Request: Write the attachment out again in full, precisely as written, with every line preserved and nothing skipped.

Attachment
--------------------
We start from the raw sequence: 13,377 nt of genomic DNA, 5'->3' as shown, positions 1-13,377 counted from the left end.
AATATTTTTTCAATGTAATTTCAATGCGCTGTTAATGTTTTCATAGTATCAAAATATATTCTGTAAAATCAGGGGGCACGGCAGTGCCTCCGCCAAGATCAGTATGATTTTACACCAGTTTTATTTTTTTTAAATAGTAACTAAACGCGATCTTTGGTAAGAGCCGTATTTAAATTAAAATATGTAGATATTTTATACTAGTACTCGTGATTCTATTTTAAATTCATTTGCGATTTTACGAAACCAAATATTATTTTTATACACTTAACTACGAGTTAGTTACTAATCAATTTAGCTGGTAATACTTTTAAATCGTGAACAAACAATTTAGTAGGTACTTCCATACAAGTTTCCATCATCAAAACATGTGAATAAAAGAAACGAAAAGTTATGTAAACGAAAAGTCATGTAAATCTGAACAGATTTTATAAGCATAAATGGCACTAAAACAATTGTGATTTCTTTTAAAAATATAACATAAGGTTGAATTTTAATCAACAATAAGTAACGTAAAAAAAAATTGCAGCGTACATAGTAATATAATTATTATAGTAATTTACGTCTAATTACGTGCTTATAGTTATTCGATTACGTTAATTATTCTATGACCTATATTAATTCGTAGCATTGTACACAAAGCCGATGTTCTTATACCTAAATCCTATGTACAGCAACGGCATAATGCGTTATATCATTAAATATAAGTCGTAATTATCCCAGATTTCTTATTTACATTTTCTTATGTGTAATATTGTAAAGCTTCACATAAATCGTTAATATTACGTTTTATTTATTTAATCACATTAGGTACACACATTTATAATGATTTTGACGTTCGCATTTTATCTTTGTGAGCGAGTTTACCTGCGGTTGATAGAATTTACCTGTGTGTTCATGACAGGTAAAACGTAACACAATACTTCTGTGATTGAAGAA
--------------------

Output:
We start from the raw sequence: 13,377 nt of genomic DNA, 5'->3' as shown, positions 1-13,377 counted from the left end.
AATATTTTTTCAATGTAATTTCAATGCGCTGTTAATGTTTTCATAGTATCAAAATATATTCTGTAAAATCAGGGGGCACGGCAGTGCCTCCGCCAAGATCAGTATGATTTTACACCAGTTTTATTTTTTTTAAATAGTAACTAAACGCGATCTTTGGTAAGAGCCGTATTTAAATTAAAATATGTAGATATTTTATACTAGTACTCGTGATTCTATTTTAAATTCATTTGCGATTTTACGAAACCAAATATTATTTTTATACACTTAACTACGAGTTAGTTACTAATCAATTTAGCTGGTAATACTTTTAAATCGTGAACAAACAATTTAGTAGGTACTTCCATACAAGTTTCCATCATCAAAACATGTGAATAAAAGAAACGAAAAGTTATGTAAACGAAAAGTCATGTAAATCTGAACAGATTTTATAAGCATAAATGGCACTAAAACAATTGTGATTTCTTTTAAAAATATAACATAAGGTTGAATTTTAATCAACAATAAGTAACGTAAAAAAAAATTGCAGCGTACATAGTAATATAATTATTATAGTAATTTACGTCTAATTACGTGCTTATAGTTATTCGATTACGTTAATTATTCTATGACCTATATTAATTCGTAGCATTGTACACAAAGCCGATGTTCTTATACCTAAATCCTATGTACAGCAACGGCATAATGCGTTATATCATTAAATATAAGTCGTAATTATCCCAGATTTCTTATTTACATTTTCTTATGTGTAATATTGTAAAGCTTCACATAAATCGTTAATATTACGTTTTATTTATTTAATCACATTAGGTACACACATTTATAATGATTTTGACGTTCGCATTTTATCTTTGTGAGCGAGTTTACCTGCGGTTGATAGAATTTACCTGTGTGTTCATGACAGGTAAAACGTAACACAATACTTCTGTGATTGAAGAA